P Jan 9, 2012 05:21 PM
What I fail to see is the use case where USB 3.0 really makes a difference. Yes, I could probably get a marginally higher peak bandwidth in a file copy situation, but how often do I do that? Meanwhile, Thunderbolt lets you do things like this, and in the future do so at speeds that will make SATA cry, much less USB 3.0. Bandwidth is much less important than latency.

Quote, Originally Posted by Eug
That it's 2012 and Apple still has no USB 3 machines is totally lame. It seems like Apple is trying to push Thunderbolt by excluding USB 3, the same way they tried to push Firewire by excluding USB 2 from their machines, for years.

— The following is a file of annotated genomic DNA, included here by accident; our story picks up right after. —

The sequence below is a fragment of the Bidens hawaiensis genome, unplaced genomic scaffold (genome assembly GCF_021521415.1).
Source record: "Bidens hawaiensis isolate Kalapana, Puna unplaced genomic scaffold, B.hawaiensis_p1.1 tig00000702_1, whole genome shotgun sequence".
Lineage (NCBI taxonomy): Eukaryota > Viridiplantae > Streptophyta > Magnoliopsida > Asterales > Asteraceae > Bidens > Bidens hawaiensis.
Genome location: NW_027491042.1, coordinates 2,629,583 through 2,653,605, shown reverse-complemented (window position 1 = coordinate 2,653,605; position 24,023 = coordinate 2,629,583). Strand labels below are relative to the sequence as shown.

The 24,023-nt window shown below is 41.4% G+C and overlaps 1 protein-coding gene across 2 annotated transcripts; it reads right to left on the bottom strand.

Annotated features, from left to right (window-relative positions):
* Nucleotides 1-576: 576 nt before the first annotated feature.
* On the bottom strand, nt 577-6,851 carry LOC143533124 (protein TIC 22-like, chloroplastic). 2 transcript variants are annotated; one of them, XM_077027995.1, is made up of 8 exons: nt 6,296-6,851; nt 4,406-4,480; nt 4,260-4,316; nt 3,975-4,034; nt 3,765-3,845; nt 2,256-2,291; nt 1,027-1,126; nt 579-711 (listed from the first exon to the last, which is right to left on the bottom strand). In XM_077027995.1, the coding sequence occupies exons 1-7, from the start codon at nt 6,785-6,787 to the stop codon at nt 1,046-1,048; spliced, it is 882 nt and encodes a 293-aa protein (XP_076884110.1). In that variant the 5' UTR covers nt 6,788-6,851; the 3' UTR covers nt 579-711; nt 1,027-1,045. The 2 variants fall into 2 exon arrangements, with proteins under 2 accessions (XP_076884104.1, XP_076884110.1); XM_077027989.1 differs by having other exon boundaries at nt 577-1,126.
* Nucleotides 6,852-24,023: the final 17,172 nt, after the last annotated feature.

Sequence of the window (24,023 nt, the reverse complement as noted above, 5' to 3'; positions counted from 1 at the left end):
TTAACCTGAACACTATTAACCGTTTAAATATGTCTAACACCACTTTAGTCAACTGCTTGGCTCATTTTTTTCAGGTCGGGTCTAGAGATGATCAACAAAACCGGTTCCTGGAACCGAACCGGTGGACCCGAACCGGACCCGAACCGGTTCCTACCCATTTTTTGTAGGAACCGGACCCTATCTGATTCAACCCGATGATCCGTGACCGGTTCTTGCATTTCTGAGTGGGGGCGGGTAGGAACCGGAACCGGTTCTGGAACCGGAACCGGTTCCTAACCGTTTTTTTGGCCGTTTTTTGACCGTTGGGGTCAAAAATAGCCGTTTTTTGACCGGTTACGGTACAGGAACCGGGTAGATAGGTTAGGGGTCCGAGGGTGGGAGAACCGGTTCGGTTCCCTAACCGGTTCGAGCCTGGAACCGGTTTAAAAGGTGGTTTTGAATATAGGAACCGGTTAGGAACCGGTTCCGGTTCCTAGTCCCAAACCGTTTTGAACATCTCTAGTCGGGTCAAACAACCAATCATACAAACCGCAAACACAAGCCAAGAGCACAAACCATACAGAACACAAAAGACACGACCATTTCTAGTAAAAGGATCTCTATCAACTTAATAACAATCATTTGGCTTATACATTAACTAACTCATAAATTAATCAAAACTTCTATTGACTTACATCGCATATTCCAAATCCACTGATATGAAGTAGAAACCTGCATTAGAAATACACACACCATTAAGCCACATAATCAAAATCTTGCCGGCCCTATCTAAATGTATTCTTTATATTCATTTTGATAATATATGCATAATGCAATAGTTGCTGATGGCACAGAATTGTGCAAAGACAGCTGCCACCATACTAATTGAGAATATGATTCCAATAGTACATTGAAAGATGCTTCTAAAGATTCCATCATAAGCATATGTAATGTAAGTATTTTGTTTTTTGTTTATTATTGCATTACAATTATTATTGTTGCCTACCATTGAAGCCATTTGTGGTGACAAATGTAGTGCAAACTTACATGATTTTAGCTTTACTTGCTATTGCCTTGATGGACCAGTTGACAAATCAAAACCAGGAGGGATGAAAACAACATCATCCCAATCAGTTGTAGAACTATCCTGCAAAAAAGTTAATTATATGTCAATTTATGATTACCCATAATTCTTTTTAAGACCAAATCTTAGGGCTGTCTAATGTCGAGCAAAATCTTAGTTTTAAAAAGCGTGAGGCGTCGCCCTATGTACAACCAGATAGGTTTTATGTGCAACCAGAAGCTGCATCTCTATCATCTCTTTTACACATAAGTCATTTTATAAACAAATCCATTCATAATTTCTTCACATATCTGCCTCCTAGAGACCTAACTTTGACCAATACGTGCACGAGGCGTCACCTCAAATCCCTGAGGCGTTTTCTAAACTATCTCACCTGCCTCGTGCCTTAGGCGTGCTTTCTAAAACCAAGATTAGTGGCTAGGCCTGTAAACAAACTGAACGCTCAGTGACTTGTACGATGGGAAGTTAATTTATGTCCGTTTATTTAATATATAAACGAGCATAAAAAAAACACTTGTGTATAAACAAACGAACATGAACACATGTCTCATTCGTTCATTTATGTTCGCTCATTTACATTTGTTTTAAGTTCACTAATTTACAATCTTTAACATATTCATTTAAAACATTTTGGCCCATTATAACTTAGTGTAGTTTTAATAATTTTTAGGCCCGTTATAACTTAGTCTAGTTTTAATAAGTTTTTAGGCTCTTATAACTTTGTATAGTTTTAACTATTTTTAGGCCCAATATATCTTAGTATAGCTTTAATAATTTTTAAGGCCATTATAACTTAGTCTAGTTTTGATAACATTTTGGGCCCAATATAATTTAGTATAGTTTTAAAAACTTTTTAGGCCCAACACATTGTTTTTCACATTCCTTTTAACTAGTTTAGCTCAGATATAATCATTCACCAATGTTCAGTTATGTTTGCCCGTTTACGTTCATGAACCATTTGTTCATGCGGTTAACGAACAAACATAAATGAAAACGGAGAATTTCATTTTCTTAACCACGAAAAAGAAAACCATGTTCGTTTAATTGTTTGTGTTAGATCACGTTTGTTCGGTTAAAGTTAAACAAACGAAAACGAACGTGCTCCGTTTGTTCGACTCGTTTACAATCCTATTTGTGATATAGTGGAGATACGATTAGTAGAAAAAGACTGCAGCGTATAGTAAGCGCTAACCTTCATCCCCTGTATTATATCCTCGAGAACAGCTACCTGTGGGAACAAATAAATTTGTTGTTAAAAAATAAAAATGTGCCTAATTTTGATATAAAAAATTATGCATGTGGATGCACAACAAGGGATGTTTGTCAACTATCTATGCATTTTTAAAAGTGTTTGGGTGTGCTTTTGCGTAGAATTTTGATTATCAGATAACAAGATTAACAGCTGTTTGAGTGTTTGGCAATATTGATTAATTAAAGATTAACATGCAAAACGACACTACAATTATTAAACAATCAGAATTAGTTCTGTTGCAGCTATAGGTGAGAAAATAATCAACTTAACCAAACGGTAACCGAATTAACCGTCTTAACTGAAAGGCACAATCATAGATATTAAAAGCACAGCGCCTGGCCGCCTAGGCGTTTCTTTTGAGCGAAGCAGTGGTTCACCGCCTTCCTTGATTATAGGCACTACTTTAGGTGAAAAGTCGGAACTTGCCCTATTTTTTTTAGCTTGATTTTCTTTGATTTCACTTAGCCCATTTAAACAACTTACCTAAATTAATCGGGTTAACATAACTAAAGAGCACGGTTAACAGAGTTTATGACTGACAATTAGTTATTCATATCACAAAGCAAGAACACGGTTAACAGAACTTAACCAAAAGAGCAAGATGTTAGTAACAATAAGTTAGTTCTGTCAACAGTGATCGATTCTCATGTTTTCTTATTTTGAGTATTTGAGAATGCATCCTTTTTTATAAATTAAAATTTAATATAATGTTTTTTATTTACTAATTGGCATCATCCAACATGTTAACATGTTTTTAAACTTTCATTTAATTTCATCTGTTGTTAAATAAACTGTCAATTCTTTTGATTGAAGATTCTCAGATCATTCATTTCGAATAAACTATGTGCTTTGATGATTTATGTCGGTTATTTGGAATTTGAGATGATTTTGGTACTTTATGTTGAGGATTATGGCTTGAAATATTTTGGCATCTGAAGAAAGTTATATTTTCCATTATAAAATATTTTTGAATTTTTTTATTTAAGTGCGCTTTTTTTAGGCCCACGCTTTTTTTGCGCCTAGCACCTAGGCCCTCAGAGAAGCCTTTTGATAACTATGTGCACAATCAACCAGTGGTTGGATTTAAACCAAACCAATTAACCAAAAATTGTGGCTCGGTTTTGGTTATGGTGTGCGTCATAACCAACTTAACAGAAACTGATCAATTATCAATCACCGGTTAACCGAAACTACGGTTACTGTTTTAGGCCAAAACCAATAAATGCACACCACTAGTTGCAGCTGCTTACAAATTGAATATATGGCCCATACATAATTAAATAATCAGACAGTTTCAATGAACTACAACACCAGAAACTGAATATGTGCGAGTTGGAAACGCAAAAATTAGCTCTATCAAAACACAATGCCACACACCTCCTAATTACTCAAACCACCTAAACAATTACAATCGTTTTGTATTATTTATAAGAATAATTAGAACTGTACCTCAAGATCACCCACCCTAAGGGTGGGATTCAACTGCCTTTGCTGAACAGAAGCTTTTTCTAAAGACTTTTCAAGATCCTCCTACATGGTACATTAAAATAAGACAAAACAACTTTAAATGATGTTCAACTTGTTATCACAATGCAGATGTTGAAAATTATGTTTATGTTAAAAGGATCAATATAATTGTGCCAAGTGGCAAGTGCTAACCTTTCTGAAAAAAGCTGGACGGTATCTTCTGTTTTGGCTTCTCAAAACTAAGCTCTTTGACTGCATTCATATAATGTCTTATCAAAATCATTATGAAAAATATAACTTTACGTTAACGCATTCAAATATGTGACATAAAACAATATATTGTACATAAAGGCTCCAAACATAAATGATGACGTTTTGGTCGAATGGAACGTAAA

Intel doesn't have it in their chipsets, and Apple is so focused on keeping the chip count low that they skipped an entire Intel CPU generation in the MBA and 13" MBP to avoid adding an extra chip. Delaying USB 3.0 by a year is small potatoes by comparison. The MP hasn't even been updated since, I think, so what should they do? Redesign the iMac mobo for one generation to squeeze a USB 3.0 port in early?

(and for the sake of correctness: Intel put USB 2.0 in ICH4 in spring 2002, which was the start of its major adoption. Apple included it in iMacs from Fall 2003, so they were barely a year and a half behind).
 
Eug Jan 9, 2012 05:38 PM
Quote, Originally Posted by P (Post 4141454)